Voting Meeting: Openlands, Fluoride Fights Continue Before Board
General omnibus bill passes several regular matters; Village President discusses lessons from MMC meeting on emerald ash borer.
Scarcely a Western Springs Board of Trustees meeting has passed in the past few months without citizens stepping forward to weigh in on one of two topics—the Openlands proposal for Timber Trails Unit II and the addition of fluoride to Village water—and Monday night’s voting meeting was no different.
No less than seven residents stepped forward, old faces and new, to make their appeals, the topic flipping with each speaker—fluoride, Openlands, fluoride, Openlands, etc.—in a half-hour expansion of Citizen Comments that engulfed nearly two-thirds of the meeting.
Openlands proposal supporters speak
Speakers entreating the Board to push for the Openlands proposal, which would preserve the western half of the 2004 Timber Trails addition as parkland, included a former Park Board member, an Openlands board member and a La Grange Highlands resident.
Jim Larsen, a 21-year Village resident, recalled his tenure on the Park Board in the mid-90s when the Village made the 4200 block of Ellington Avenue into a cul-de-sac to make Field Park safer (which he cited as an example of outside-the-box thinking) and when the Park Board purchased the land for Clark Park and southern Springdale Park.
“Both [park] purchases were made realizing that they would create a short-term economic negative impact, but they were done in order to preserve the long-term preservation of green space in the Village,” Larsen said. “I urge each of you to work openly and creatively to preserve the natural and environmental heritage that is available in Timber Trails II.”
Resident of 35 years and Openlands board member Nancy Sutherland cited Timber Trails’ old-growth trees, unique topography and historical Native American significance in her appeal. She also extended an invitation to board members to join her on a tour of the Fort Sheridan Openlands Lakeshore Preserve on the North Shore.
“I urge you as trustees and village officials to listen to the voices of Western Springs residents, to take notice of Openlands’ long track record of working with government entities to preserve green space,” Sutherland pressed. “This is a legacy decision that will benefit generations to come and will only enhance the wonderful place that is Western Springs.”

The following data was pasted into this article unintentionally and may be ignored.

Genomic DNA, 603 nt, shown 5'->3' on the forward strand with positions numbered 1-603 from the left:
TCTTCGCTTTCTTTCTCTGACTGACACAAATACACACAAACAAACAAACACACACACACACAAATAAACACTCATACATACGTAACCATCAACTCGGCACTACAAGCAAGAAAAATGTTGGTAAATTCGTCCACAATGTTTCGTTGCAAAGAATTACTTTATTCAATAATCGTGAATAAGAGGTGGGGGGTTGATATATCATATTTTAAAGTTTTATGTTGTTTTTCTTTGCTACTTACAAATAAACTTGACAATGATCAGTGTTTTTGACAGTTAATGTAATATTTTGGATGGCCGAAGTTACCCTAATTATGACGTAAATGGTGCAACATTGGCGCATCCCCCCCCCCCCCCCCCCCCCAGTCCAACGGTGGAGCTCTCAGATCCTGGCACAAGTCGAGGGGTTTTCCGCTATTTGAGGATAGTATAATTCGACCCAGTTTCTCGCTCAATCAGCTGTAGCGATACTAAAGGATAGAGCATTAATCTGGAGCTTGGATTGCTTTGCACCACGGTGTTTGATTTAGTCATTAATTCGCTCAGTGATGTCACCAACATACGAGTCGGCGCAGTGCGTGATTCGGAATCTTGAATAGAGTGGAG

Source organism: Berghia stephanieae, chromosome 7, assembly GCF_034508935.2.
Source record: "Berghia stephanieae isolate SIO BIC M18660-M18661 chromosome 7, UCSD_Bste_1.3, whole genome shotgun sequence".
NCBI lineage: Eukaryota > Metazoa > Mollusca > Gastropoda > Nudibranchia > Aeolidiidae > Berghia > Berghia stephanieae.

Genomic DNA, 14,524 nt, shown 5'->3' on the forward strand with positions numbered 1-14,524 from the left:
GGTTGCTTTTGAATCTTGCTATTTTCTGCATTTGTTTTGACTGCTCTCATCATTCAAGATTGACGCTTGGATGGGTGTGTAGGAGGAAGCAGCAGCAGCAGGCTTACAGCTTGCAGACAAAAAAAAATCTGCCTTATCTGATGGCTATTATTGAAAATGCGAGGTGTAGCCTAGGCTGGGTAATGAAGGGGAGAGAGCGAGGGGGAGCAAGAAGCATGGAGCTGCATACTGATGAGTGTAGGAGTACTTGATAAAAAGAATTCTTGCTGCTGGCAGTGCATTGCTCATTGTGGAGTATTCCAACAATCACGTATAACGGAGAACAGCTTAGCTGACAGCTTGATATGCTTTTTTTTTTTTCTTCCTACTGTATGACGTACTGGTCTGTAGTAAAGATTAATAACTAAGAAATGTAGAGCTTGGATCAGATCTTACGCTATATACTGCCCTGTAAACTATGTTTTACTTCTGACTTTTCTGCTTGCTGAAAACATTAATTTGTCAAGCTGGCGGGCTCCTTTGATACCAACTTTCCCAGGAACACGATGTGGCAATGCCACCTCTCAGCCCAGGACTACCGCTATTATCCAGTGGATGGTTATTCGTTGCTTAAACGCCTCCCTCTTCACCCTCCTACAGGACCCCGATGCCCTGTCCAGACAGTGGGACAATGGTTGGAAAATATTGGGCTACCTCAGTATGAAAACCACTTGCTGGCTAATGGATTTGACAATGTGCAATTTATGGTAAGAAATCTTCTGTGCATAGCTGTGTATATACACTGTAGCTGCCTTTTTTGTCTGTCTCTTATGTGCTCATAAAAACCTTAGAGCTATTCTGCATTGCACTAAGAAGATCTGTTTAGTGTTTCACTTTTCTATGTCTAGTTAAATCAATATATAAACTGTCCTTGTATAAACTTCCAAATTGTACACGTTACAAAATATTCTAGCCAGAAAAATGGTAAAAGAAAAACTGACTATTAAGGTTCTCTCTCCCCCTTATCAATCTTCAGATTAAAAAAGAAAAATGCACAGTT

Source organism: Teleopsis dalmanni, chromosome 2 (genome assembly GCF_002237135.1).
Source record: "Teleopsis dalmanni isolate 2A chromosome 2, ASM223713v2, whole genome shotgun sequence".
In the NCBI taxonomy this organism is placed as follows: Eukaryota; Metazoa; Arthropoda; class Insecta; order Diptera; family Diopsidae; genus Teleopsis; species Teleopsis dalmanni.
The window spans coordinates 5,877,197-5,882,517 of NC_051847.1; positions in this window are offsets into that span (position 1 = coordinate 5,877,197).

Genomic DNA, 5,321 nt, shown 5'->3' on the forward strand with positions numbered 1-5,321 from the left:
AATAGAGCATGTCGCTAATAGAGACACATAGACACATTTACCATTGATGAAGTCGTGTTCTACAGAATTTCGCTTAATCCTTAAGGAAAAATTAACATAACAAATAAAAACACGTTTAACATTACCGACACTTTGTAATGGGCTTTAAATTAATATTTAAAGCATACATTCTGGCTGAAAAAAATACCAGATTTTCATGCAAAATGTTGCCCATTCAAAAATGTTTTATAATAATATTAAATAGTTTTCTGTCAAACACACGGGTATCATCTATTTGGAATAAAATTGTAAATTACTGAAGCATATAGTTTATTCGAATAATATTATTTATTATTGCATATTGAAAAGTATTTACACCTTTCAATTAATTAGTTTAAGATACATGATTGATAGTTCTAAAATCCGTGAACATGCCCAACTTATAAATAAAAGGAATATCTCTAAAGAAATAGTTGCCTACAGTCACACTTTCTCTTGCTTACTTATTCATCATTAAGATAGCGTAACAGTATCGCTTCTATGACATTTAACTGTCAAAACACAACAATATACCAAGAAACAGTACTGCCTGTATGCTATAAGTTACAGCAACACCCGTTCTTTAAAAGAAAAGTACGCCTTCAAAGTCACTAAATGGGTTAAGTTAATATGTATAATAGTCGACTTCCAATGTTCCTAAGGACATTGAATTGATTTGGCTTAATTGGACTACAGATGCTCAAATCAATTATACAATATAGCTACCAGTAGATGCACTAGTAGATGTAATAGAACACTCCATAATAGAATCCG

The third plea came from La Grange Highlands resident Louanne Grabowski, who compared the natural history of Timber Trails to the community history of Western Springs as seen through the historical Water Tower, reiterating a case she made at the original purchase of the land in 2004
“Imagine, if you will, your reaction to a developer approaching Western Springs and offering to buy the water tower and its land in order to demolish it and build condominiums on the land,” Grabowski said. “I ask the Board members not merely to be passive vessels for the input of its advisors. I ask you to look at Timber Trails and think of the Water Tower.”
“I hope we do have it in our power to help preserve the land at Timber Trails,” added resident Sara Merrifield briefly. “I think it would be a shame if we don’t—we have this unique opportunity.”
Anti-fluoride residents slighted
Members of the organization Western Springs Residents Concerned About Fluoride once again pressed the Board, suggesting that their views and those of a large contingent of Western Springs residents were being marginalized.
Group head spokeswoman Marcy Rossi suggested that the Board two weeks ago had implied that the WSRCAF “hadn’t provided scientific information,” information which she said she had sent the Board in several e-mails and paper copies of which she now distributed to the entire Board.